We also love the Beetroot Chops Pao with Peanut Ghati Masala and charming Chettinad Duck Dosa with Coconut Chutney, a classic since 2013. Ultimately, whether you’re seeking out a Gymkhana feast consisting of Goat Keema Pao, Tandoori Lamb Chops, Gol Guppa, and Gulab Jamun— or if you want something decidedly English-inspired like Game Bird Samosas, Partridge Pepper Fry, Roe Deer chops or Pigeon & Quail Seekh Kebabs— this restaurant can accommodate the preference beautifully.
Even simple dishes like the Achaari Paneer Tikka, also from the Tandoor, look stylish. (They plate it to look almost like Mexican street corn.)
Thus, for foodies who like to eat with their eyes, Gymkhana is an all-around hit. The interior is as stylish as the plating, full of dark wood, leather booths, and warm mood lighting. Sit on the ground for or the slightly-more private upstairs and enjoy seasonal delights like a Diwali tasting menu featuring Raj Kachori (the so-called ‘King of all Kachoris’).
Above all, be sure to experience the legendary Wild Muntjac Biryani, a restaurant classic sealed biriyani with a crispy seeded pastry cover (England’s pie-like answer to the traditional bread cap).
^ Once you cut it open, an incredible fragrance wafts across the table, and persists in memory long after the meal is over.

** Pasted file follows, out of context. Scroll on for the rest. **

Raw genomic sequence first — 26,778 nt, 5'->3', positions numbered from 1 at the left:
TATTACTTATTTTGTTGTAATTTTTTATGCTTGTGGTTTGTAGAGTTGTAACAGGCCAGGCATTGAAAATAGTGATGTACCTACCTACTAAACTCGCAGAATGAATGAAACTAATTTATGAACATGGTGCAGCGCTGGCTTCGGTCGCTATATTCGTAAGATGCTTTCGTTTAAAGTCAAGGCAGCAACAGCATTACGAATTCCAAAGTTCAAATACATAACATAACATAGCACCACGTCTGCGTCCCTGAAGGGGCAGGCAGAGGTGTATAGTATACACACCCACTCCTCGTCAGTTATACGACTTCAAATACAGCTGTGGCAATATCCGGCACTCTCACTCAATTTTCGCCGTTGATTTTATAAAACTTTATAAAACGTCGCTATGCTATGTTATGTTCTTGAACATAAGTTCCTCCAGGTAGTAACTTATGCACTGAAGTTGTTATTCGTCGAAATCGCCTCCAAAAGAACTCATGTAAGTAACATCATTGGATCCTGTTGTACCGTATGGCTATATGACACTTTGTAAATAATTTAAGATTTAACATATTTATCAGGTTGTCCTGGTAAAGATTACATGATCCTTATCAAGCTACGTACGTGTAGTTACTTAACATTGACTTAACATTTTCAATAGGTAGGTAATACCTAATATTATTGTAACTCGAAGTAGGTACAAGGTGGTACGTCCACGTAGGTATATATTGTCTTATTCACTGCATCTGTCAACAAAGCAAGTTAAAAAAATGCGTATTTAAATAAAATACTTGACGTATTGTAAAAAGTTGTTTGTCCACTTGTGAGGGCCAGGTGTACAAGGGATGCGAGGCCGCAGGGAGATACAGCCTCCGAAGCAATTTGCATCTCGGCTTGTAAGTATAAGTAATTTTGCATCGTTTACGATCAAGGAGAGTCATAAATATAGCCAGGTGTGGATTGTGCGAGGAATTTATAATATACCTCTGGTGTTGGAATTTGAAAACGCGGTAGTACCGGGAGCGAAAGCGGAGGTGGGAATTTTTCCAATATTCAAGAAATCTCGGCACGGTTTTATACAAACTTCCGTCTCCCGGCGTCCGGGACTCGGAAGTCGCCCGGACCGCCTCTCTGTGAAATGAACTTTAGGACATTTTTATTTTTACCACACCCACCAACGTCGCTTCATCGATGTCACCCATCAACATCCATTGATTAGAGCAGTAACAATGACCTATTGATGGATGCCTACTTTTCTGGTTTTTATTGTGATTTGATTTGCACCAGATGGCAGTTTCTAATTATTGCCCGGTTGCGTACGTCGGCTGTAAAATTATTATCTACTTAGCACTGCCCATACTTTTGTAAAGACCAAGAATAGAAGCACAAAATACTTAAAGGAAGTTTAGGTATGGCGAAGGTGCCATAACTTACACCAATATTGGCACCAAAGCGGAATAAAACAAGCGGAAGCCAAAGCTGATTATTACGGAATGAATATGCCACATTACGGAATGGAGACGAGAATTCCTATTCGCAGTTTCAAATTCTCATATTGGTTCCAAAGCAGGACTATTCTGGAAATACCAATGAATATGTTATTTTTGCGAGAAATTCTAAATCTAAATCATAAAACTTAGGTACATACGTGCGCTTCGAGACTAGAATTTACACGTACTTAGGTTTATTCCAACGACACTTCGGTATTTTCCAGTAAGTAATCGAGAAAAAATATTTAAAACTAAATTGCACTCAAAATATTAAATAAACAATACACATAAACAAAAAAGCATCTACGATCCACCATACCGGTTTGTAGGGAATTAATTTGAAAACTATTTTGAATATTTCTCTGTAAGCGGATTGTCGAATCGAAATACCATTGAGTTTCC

Zaika (North Indian Cuisine Fit For Awadhi Royalty)
We love the ornate interior at this gorgeous South Kensington Indian restaurant, which was once a bank. Today, Zaika‘s luxurious wood-paneled interior is filled with silk drapes and antiques that make the dining aesthetics just as lovely as the food. It looks like something out of The Grand Budapest Hotel inside!
Here, you can feast like Awadhi royalty, enjoying the vivid flavors and culinary traditions of Lucknow. (E.g. Where my mother-in-law is from!) This is decidedly North Indian cuisine. This means it will be richer and generally less spicy than, say, South Indian or Gujarati food.
The vibe, moreover, is upscale– but it isn’t pretentious. Zaika has great poppadum and we love gently “karat-chopping” them to break them up, which is a local tradition.